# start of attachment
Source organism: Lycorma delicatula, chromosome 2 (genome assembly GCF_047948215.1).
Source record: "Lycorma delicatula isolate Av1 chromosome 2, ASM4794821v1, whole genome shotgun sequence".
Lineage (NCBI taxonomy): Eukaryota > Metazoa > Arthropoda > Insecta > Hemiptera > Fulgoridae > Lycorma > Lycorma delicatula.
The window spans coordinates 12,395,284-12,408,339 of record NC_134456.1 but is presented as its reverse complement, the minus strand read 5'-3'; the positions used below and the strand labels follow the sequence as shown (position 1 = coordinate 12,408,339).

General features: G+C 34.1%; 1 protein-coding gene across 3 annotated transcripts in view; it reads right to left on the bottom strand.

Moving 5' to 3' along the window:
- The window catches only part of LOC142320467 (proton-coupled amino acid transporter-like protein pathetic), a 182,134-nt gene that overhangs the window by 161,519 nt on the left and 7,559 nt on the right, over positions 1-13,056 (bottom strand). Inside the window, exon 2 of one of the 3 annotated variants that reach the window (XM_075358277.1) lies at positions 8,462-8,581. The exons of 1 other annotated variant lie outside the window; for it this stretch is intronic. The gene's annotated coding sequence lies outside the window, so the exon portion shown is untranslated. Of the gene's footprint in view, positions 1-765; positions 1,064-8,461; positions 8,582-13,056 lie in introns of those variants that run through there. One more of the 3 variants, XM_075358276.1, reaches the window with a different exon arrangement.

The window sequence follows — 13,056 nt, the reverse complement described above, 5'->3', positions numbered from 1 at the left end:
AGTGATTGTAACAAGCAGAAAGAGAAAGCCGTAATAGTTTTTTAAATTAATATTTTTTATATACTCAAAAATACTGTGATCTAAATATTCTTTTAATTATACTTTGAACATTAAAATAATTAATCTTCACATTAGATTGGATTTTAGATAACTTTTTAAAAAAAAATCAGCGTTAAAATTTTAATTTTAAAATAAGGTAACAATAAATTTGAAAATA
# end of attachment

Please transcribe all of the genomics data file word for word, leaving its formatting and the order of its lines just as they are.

Source organism: Lycorma delicatula, chromosome 2 (genome assembly GCF_047948215.1).
Source record: "Lycorma delicatula isolate Av1 chromosome 2, ASM4794821v1, whole genome shotgun sequence".
Lineage (NCBI taxonomy): Eukaryota > Metazoa > Arthropoda > Insecta > Hemiptera > Fulgoridae > Lycorma > Lycorma delicatula.
The window spans coordinates 12,395,284-12,408,339 of record NC_134456.1 but is presented as its reverse complement, the minus strand read 5'-3'; the positions used below and the strand labels follow the sequence as shown (position 1 = coordinate 12,408,339).

General features: G+C 34.1%; 1 protein-coding gene across 3 annotated transcripts in view; it reads right to left on the bottom strand.

Moving 5' to 3' along the window:
- The window catches only part of LOC142320467 (proton-coupled amino acid transporter-like protein pathetic), a 182,134-nt gene that overhangs the window by 161,519 nt on the left and 7,559 nt on the right, over positions 1-13,056 (bottom strand). Inside the window, exon 2 of one of the 3 annotated variants that reach the window (XM_075358277.1) lies at positions 8,462-8,581. The exons of 1 other annotated variant lie outside the window; for it this stretch is intronic. The gene's annotated coding sequence lies outside the window, so the exon portion shown is untranslated. Of the gene's footprint in view, positions 1-765; positions 1,064-8,461; positions 8,582-13,056 lie in introns of those variants that run through there. One more of the 3 variants, XM_075358276.1, reaches the window with a different exon arrangement.

The window sequence follows — 13,056 nt, the reverse complement described above, 5'->3', positions numbered from 1 at the left end:
AGTGATTGTAACAAGCAGAAAGAGAAAGCCGTAATAGTTTTTTAAATTAATATTTTTTATATACTCAAAAATACTGTGATCTAAATATTCTTTTAATTATACTTTGAACATTAAAATAATTAATCTTCACATTAGATTGGATTTTAGATAACTTTTTAAAAAAAAATCAGCGTTAAAATTTTAATTTTAAAATAAGGTAACAATAAATTTGAAAATA